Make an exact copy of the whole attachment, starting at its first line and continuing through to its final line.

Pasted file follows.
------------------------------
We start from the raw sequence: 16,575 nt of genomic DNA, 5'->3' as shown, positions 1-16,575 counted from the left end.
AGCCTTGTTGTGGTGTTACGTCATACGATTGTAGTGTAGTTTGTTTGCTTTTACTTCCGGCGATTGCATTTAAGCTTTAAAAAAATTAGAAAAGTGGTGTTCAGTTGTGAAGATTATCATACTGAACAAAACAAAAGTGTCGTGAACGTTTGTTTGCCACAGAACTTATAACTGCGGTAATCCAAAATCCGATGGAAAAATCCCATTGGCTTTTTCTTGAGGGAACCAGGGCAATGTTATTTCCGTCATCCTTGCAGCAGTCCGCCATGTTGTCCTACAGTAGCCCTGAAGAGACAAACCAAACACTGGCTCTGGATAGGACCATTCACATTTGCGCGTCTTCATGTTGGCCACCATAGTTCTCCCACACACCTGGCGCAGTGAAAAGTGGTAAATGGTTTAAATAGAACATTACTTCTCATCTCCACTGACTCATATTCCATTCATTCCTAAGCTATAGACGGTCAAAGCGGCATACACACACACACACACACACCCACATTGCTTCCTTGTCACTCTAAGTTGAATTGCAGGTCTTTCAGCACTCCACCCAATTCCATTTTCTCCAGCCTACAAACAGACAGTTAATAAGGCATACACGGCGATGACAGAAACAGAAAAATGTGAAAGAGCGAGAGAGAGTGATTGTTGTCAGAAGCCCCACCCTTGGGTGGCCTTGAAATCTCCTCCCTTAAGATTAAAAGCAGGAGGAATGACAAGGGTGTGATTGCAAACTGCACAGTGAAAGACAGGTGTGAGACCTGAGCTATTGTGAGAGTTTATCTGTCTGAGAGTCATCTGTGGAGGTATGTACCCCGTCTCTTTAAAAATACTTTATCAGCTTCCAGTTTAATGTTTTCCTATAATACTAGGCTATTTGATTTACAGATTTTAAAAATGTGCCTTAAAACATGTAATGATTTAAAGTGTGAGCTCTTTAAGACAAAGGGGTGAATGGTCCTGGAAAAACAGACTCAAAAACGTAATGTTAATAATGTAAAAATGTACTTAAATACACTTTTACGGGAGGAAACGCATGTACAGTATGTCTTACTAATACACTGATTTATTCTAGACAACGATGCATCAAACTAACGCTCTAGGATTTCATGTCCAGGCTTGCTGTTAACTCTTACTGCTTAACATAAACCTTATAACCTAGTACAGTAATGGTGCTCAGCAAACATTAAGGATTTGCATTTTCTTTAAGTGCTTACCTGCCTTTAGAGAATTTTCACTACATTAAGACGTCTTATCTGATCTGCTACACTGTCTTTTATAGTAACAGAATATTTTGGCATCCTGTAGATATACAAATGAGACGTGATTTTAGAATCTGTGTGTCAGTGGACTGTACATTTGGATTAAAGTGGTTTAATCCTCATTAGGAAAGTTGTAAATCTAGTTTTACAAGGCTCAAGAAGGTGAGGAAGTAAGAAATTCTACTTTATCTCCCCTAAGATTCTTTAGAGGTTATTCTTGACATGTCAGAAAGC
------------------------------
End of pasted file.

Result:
We start from the raw sequence: 16,575 nt of genomic DNA, 5'->3' as shown, positions 1-16,575 counted from the left end.
AGCCTTGTTGTGGTGTTACGTCATACGATTGTAGTGTAGTTTGTTTGCTTTTACTTCCGGCGATTGCATTTAAGCTTTAAAAAAATTAGAAAAGTGGTGTTCAGTTGTGAAGATTATCATACTGAACAAAACAAAAGTGTCGTGAACGTTTGTTTGCCACAGAACTTATAACTGCGGTAATCCAAAATCCGATGGAAAAATCCCATTGGCTTTTTCTTGAGGGAACCAGGGCAATGTTATTTCCGTCATCCTTGCAGCAGTCCGCCATGTTGTCCTACAGTAGCCCTGAAGAGACAAACCAAACACTGGCTCTGGATAGGACCATTCACATTTGCGCGTCTTCATGTTGGCCACCATAGTTCTCCCACACACCTGGCGCAGTGAAAAGTGGTAAATGGTTTAAATAGAACATTACTTCTCATCTCCACTGACTCATATTCCATTCATTCCTAAGCTATAGACGGTCAAAGCGGCATACACACACACACACACACACCCACATTGCTTCCTTGTCACTCTAAGTTGAATTGCAGGTCTTTCAGCACTCCACCCAATTCCATTTTCTCCAGCCTACAAACAGACAGTTAATAAGGCATACACGGCGATGACAGAAACAGAAAAATGTGAAAGAGCGAGAGAGAGTGATTGTTGTCAGAAGCCCCACCCTTGGGTGGCCTTGAAATCTCCTCCCTTAAGATTAAAAGCAGGAGGAATGACAAGGGTGTGATTGCAAACTGCACAGTGAAAGACAGGTGTGAGACCTGAGCTATTGTGAGAGTTTATCTGTCTGAGAGTCATCTGTGGAGGTATGTACCCCGTCTCTTTAAAAATACTTTATCAGCTTCCAGTTTAATGTTTTCCTATAATACTAGGCTATTTGATTTACAGATTTTAAAAATGTGCCTTAAAACATGTAATGATTTAAAGTGTGAGCTCTTTAAGACAAAGGGGTGAATGGTCCTGGAAAAACAGACTCAAAAACGTAATGTTAATAATGTAAAAATGTACTTAAATACACTTTTACGGGAGGAAACGCATGTACAGTATGTCTTACTAATACACTGATTTATTCTAGACAACGATGCATCAAACTAACGCTCTAGGATTTCATGTCCAGGCTTGCTGTTAACTCTTACTGCTTAACATAAACCTTATAACCTAGTACAGTAATGGTGCTCAGCAAACATTAAGGATTTGCATTTTCTTTAAGTGCTTACCTGCCTTTAGAGAATTTTCACTACATTAAGACGTCTTATCTGATCTGCTACACTGTCTTTTATAGTAACAGAATATTTTGGCATCCTGTAGATATACAAATGAGACGTGATTTTAGAATCTGTGTGTCAGTGGACTGTACATTTGGATTAAAGTGGTTTAATCCTCATTAGGAAAGTTGTAAATCTAGTTTTACAAGGCTCAAGAAGGTGAGGAAGTAAGAAATTCTACTTTATCTCCCCTAAGATTCTTTAGAGGTTATTCTTGACATGTCAGAAAGC